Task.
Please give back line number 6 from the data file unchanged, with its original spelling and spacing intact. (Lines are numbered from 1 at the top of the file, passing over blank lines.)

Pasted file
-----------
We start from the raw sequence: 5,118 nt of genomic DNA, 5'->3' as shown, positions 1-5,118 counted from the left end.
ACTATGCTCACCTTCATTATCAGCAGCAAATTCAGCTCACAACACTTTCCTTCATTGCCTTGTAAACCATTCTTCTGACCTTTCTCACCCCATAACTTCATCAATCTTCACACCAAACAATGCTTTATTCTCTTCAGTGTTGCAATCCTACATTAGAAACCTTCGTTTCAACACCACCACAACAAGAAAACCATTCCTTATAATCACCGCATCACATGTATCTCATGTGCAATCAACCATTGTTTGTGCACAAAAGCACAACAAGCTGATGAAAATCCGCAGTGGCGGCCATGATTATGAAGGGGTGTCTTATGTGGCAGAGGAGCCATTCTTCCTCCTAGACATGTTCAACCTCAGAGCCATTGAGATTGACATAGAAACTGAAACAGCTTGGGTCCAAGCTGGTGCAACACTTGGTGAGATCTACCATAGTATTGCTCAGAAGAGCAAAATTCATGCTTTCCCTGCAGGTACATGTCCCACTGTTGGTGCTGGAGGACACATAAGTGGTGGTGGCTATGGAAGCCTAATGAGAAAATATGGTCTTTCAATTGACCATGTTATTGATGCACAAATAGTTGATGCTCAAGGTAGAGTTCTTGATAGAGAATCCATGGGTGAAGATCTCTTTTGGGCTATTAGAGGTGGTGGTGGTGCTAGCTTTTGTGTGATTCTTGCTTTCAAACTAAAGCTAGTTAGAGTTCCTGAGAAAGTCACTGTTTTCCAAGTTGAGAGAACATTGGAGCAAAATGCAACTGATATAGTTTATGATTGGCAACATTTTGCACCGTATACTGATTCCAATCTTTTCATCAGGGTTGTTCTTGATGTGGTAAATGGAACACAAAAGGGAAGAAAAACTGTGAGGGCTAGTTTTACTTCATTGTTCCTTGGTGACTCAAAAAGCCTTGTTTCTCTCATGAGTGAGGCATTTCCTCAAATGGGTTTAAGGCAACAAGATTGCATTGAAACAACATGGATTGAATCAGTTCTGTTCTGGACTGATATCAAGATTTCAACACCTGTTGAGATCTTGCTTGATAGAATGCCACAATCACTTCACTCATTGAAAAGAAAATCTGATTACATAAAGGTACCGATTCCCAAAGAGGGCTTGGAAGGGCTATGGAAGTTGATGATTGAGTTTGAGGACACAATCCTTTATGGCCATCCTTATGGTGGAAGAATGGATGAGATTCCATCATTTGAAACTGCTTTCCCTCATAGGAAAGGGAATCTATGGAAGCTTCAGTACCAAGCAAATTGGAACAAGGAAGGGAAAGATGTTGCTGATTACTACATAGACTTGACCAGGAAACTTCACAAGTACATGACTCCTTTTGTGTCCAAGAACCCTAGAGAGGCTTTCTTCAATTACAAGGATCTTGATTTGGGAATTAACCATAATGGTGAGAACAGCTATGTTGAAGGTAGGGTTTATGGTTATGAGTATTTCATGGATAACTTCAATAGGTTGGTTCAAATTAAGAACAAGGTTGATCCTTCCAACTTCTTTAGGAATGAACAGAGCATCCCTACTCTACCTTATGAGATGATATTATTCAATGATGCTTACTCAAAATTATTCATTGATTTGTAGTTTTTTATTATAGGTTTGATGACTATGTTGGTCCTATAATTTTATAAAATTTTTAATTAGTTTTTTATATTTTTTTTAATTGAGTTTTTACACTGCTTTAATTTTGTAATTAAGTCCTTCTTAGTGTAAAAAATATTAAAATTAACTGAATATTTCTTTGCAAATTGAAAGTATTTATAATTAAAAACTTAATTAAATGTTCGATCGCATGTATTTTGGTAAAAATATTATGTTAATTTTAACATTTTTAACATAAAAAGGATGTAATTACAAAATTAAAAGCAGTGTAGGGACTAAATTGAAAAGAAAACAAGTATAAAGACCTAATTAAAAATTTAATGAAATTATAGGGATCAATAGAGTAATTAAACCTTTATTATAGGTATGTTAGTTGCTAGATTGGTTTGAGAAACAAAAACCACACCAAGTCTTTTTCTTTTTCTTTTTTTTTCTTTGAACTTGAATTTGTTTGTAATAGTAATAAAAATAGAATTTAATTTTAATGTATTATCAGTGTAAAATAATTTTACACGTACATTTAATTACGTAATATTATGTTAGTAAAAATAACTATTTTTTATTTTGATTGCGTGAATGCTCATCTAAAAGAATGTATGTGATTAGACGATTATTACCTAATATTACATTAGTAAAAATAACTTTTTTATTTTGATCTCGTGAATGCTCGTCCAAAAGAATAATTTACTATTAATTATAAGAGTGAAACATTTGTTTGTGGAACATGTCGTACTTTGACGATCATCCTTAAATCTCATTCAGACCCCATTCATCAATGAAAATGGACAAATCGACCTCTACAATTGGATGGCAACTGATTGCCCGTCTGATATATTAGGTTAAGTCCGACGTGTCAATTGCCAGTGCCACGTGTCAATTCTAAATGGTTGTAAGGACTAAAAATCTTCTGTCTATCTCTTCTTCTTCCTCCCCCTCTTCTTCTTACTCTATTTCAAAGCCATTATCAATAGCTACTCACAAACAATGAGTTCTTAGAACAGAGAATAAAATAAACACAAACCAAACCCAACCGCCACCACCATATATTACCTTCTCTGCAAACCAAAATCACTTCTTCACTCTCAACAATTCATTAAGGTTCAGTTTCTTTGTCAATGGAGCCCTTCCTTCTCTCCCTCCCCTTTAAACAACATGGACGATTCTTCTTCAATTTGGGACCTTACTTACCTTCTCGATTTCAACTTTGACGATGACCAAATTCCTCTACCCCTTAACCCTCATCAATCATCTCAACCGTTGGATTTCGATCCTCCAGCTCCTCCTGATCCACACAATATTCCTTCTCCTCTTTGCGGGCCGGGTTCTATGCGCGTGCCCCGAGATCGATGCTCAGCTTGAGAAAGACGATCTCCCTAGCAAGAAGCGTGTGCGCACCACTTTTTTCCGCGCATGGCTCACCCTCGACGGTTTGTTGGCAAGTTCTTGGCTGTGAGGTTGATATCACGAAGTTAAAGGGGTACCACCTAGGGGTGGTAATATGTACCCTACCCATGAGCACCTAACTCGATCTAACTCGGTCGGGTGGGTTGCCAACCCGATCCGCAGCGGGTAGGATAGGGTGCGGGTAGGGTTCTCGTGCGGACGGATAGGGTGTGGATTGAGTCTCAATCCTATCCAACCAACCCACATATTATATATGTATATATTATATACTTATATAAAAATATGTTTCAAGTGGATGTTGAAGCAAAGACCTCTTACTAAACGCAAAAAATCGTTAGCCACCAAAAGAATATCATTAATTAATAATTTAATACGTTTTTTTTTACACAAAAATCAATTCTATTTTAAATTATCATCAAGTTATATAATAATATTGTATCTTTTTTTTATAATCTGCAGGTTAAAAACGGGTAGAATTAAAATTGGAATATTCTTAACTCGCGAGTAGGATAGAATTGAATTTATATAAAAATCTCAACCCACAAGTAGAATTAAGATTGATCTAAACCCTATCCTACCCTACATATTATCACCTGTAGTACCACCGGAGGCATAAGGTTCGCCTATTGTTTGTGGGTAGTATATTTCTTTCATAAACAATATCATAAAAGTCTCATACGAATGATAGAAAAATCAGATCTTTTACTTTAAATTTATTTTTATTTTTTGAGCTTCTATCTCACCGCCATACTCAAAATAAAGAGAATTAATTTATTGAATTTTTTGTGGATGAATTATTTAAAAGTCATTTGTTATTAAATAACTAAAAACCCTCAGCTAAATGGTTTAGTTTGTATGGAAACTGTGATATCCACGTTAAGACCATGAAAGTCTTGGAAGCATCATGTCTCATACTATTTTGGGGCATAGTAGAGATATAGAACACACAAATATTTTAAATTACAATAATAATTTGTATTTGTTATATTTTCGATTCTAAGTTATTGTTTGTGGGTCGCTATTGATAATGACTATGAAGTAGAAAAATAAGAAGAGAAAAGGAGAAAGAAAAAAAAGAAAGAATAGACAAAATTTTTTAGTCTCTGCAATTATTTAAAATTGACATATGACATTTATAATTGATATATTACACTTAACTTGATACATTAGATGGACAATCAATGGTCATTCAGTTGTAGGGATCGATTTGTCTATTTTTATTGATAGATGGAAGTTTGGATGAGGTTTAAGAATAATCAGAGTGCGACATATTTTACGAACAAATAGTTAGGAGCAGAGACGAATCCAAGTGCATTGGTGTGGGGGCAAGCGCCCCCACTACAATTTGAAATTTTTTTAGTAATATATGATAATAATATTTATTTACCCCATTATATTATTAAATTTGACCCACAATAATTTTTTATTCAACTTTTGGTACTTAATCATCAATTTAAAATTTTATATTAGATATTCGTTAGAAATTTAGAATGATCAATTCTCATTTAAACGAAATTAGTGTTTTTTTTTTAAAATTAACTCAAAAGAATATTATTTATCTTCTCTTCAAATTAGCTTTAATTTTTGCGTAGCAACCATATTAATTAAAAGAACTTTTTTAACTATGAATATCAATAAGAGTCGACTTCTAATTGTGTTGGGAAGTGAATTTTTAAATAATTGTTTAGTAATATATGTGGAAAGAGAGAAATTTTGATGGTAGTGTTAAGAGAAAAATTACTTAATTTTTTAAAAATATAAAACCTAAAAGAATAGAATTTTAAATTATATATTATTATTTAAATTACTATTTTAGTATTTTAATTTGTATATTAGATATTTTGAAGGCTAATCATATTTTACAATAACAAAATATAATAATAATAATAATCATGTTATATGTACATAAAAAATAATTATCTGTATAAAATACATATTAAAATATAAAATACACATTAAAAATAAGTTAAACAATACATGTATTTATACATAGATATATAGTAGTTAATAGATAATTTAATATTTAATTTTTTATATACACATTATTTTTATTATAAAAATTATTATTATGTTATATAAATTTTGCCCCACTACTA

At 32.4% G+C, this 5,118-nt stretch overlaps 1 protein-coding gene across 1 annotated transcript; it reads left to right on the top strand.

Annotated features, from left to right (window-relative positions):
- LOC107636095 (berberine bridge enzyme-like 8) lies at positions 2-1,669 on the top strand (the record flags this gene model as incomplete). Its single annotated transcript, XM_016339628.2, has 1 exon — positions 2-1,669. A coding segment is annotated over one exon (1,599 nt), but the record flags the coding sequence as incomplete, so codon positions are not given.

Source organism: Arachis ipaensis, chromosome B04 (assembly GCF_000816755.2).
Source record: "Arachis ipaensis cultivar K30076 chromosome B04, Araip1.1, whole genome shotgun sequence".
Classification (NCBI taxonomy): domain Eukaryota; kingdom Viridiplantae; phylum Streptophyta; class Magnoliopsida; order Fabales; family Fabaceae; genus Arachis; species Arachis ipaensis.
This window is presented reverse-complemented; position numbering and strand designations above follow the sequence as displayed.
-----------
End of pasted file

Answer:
Source organism: Arachis ipaensis, chromosome B04 (assembly GCF_000816755.2).